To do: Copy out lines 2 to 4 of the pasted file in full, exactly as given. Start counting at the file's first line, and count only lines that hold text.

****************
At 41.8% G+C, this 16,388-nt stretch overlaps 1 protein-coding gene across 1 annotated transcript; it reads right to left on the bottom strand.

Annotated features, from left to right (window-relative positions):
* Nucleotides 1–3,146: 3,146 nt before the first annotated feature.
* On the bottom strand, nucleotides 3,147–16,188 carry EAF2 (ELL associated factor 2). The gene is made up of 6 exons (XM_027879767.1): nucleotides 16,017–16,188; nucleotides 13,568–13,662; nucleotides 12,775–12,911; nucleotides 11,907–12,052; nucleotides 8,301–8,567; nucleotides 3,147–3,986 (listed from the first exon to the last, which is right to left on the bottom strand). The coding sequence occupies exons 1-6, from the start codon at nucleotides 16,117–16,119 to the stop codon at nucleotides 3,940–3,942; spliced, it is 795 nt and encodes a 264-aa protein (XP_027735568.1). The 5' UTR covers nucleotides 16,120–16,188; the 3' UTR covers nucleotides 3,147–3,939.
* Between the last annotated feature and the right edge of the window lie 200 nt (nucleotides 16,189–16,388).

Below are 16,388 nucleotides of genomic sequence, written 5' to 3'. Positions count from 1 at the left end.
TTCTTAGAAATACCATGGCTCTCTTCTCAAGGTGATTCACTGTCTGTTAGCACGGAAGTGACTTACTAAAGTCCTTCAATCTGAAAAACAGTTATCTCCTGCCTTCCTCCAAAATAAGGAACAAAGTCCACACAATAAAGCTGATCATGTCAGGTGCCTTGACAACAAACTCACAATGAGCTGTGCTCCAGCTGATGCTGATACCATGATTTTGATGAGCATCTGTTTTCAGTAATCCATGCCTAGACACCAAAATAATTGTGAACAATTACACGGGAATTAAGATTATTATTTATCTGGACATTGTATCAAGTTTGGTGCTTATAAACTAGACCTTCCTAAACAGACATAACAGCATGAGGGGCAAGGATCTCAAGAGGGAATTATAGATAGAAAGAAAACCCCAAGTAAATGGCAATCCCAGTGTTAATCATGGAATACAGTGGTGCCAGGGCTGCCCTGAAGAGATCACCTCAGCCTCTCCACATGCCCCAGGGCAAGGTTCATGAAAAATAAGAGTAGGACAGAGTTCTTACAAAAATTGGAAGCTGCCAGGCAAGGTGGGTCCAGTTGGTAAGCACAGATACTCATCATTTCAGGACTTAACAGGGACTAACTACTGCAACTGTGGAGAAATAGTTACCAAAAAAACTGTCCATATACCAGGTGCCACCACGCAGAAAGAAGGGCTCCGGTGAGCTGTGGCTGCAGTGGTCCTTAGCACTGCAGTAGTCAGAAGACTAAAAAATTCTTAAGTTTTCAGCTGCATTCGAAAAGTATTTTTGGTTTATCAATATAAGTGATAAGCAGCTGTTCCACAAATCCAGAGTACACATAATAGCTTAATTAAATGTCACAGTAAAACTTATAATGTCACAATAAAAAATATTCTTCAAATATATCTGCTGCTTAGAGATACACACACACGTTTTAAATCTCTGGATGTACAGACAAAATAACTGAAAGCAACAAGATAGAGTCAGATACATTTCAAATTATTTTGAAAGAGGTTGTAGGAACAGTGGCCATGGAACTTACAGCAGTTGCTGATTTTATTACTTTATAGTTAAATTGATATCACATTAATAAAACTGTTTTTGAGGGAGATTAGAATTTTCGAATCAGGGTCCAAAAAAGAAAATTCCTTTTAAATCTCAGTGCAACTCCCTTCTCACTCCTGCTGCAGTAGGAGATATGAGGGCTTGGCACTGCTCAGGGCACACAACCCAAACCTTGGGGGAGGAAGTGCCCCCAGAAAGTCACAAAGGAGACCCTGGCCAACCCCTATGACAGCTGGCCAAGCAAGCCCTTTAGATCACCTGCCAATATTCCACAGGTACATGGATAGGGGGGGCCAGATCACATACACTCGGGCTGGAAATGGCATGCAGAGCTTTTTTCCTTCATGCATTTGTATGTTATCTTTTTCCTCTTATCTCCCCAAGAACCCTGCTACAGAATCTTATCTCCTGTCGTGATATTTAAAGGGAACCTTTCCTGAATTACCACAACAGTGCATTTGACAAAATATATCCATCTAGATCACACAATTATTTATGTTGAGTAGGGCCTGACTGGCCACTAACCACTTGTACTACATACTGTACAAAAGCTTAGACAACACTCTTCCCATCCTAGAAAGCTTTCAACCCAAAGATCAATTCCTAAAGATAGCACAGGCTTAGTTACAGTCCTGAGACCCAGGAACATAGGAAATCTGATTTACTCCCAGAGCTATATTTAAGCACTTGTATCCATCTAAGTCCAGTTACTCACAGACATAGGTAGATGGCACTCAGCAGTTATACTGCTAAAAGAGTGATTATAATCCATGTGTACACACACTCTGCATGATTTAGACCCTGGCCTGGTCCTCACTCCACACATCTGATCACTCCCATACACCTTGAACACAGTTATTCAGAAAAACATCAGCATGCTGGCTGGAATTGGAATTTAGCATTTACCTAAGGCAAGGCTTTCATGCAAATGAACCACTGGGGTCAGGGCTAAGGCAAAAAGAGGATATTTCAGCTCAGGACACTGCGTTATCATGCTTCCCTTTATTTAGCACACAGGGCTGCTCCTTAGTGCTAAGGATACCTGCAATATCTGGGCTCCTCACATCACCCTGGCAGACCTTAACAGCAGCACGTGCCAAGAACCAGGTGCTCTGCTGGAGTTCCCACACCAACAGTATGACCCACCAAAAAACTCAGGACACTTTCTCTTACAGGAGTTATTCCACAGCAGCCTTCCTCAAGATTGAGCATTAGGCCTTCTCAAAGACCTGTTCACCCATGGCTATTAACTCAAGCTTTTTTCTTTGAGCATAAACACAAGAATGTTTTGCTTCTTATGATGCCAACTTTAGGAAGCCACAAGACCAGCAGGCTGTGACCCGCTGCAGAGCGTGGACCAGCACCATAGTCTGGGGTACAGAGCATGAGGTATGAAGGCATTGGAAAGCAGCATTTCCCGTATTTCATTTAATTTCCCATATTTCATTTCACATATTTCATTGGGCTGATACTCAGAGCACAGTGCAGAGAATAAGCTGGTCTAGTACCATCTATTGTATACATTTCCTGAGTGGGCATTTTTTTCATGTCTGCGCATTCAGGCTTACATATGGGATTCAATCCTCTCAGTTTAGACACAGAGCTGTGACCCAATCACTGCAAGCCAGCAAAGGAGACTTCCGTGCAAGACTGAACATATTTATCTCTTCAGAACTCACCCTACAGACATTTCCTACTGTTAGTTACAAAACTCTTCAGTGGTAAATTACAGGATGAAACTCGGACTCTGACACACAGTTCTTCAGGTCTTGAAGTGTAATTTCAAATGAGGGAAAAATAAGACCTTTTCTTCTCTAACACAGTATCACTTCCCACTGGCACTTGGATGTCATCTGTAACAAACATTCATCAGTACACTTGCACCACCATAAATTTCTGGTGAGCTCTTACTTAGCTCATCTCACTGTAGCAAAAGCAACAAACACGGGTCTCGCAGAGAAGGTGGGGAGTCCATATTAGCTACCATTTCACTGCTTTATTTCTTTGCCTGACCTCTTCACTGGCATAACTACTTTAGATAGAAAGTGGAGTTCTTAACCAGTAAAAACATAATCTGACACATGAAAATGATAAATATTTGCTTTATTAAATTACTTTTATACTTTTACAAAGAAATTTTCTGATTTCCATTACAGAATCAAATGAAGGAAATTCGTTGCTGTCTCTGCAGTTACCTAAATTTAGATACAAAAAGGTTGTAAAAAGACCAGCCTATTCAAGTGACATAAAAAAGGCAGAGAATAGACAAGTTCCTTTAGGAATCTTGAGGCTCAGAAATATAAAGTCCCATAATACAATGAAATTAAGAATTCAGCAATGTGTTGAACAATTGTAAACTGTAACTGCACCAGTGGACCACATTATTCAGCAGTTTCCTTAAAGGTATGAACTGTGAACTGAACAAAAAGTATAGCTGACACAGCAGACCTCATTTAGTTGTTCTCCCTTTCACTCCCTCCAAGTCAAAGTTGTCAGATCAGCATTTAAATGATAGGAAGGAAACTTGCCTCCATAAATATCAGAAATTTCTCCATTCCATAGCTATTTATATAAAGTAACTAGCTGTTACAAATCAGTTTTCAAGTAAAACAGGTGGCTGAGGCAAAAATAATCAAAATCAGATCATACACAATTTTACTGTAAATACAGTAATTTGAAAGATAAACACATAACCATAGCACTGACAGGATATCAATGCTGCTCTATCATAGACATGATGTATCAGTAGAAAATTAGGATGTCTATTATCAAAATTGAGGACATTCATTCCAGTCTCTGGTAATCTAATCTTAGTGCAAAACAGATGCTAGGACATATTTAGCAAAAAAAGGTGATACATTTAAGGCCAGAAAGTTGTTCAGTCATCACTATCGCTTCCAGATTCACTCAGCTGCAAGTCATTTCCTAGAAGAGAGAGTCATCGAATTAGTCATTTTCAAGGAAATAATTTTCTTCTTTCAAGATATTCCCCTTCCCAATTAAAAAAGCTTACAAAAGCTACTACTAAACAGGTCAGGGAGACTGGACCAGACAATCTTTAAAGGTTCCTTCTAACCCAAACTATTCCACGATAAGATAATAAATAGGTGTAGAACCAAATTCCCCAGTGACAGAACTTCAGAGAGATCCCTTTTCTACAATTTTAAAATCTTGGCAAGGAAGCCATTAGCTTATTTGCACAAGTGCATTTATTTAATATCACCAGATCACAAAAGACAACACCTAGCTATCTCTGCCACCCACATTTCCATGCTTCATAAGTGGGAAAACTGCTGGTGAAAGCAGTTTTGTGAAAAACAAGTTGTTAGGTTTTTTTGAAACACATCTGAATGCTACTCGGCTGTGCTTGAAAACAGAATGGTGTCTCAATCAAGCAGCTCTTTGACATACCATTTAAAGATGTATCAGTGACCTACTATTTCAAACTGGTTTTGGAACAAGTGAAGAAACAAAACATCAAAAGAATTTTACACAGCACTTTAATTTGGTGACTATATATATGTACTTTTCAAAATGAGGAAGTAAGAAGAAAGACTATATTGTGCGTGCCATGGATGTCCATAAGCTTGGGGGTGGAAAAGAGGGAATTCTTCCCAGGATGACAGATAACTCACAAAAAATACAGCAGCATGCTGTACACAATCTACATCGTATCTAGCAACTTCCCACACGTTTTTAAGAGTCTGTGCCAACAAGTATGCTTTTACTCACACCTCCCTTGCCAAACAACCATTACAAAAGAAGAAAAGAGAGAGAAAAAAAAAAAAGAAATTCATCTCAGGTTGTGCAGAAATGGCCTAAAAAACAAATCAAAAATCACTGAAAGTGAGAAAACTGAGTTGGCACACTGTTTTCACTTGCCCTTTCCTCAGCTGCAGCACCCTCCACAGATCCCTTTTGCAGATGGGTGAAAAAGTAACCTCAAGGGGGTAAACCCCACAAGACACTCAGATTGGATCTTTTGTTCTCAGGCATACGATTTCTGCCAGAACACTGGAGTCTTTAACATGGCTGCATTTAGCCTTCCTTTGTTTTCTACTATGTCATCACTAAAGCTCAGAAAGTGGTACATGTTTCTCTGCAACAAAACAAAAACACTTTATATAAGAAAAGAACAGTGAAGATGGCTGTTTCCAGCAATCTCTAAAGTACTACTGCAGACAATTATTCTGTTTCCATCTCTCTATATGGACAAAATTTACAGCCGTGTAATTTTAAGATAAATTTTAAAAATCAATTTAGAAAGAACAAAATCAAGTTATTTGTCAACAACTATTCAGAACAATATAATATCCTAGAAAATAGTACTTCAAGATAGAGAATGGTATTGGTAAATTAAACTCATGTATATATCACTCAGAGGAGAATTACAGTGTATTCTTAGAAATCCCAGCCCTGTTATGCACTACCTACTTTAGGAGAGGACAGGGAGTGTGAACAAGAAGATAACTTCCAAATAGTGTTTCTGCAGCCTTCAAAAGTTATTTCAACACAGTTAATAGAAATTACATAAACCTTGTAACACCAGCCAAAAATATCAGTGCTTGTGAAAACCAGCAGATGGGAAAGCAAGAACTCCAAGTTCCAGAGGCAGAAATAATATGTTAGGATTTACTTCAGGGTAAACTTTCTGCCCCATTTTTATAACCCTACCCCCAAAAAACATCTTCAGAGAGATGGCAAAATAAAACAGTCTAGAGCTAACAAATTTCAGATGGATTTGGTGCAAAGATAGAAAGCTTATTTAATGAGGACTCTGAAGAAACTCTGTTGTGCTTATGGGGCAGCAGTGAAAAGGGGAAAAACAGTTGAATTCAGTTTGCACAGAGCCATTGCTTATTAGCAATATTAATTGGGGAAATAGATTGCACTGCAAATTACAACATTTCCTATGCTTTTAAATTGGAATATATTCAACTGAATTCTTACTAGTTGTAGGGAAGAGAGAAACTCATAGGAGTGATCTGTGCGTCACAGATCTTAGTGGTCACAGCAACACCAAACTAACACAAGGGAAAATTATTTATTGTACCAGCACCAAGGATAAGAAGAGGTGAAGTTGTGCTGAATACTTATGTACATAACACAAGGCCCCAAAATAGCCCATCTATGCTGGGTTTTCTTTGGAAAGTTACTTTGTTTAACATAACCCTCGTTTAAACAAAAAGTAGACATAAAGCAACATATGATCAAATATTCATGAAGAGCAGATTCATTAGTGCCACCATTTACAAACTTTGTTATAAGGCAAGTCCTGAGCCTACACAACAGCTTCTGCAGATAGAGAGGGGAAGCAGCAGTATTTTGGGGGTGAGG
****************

Annotated features, from left to right (window-relative positions):
* Nucleotides 1–3,146: 3,146 nt before the first annotated feature.
* On the bottom strand, nucleotides 3,147–16,188 carry EAF2 (ELL associated factor 2). The gene is made up of 6 exons (XM_027879767.1): nucleotides 16,017–16,188; nucleotides 13,568–13,662; nucleotides 12,775–12,911; nucleotides 11,907–12,052; nucleotides 8,301–8,567; nucleotides 3,147–3,986 (listed from the first exon to the last, which is right to left on the bottom strand). The coding sequence occupies exons 1-6, from the start codon at nucleotides 16,117–16,119 to the stop codon at nucleotides 3,940–3,942; spliced, it is 795 nt and encodes a 264-aa protein (XP_027735568.1). The 5' UTR covers nucleotides 16,120–16,188; the 3' UTR covers nucleotides 3,147–3,939.